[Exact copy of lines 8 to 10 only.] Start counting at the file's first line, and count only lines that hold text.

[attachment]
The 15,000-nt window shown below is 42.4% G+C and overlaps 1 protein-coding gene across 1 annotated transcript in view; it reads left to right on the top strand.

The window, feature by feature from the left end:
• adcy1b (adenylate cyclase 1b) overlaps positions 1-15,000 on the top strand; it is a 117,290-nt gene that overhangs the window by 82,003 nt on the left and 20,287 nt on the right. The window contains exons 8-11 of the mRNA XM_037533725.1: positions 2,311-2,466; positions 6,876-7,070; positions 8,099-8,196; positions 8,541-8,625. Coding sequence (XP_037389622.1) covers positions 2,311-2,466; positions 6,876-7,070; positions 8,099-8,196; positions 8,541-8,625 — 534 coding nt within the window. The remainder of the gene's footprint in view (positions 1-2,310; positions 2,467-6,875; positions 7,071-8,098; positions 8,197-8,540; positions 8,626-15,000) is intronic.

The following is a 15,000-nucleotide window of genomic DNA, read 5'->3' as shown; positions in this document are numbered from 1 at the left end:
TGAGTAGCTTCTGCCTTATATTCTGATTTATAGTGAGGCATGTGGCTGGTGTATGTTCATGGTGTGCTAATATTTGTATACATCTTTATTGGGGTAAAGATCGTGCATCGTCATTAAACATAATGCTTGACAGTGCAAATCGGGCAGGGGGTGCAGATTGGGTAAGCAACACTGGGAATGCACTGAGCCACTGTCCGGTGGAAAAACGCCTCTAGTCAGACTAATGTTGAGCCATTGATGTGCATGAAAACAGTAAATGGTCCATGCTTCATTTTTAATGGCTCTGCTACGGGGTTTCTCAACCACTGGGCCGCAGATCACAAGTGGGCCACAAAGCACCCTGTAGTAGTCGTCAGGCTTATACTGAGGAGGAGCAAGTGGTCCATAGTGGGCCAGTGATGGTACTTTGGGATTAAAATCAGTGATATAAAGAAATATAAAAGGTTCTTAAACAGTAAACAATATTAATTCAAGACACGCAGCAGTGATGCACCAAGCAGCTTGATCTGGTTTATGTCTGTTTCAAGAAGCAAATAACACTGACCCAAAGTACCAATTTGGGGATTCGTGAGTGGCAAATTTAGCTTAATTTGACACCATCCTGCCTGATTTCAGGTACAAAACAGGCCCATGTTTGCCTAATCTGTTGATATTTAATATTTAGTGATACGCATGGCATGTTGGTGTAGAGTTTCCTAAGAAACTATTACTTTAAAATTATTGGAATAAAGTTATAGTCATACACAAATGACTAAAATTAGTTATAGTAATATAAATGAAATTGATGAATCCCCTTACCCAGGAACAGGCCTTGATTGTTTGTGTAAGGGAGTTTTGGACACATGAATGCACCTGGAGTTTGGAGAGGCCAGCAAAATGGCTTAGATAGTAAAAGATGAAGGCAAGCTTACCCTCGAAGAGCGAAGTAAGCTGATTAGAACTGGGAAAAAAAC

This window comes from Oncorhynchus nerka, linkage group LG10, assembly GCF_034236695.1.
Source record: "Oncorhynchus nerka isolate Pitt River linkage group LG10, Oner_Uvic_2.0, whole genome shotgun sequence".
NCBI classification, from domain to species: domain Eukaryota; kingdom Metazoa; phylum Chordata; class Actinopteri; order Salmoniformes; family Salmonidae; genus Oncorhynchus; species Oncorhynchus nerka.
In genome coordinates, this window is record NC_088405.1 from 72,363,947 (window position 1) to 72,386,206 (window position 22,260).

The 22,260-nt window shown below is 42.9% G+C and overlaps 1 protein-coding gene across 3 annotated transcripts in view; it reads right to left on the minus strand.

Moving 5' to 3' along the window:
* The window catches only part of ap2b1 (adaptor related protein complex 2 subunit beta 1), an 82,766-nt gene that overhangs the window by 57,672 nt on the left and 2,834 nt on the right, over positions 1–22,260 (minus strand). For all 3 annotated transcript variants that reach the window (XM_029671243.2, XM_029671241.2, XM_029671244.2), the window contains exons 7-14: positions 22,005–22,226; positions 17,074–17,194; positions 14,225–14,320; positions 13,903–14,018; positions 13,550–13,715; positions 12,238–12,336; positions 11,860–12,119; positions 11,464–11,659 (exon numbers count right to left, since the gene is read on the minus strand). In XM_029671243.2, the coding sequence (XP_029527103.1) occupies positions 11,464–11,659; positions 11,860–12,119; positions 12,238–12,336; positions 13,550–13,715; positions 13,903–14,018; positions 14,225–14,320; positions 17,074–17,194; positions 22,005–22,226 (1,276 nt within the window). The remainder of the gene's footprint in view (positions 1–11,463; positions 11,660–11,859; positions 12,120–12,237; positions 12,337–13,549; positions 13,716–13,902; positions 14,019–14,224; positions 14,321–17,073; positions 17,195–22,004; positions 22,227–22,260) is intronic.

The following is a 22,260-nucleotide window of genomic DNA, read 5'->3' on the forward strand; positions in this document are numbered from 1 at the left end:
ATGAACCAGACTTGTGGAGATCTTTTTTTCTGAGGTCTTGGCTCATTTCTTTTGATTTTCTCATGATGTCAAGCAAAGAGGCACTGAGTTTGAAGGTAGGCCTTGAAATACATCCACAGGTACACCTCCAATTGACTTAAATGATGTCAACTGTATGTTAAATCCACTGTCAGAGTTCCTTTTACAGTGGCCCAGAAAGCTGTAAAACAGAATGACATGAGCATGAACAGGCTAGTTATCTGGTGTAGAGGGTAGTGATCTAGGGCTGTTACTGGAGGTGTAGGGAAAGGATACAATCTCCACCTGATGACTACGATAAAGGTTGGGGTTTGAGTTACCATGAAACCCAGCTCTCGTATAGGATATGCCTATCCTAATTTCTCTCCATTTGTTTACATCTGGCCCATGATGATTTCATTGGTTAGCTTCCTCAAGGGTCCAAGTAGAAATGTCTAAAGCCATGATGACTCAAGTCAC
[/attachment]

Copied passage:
NCBI classification, from domain to species: domain Eukaryota; kingdom Metazoa; phylum Chordata; class Actinopteri; order Salmoniformes; family Salmonidae; genus Oncorhynchus; species Oncorhynchus nerka.
In genome coordinates, this window is record NC_088405.1 from 72,363,947 (window position 1) to 72,386,206 (window position 22,260).

The 22,260-nt window shown below is 42.9% G+C and overlaps 1 protein-coding gene across 3 annotated transcripts in view; it reads right to left on the minus strand.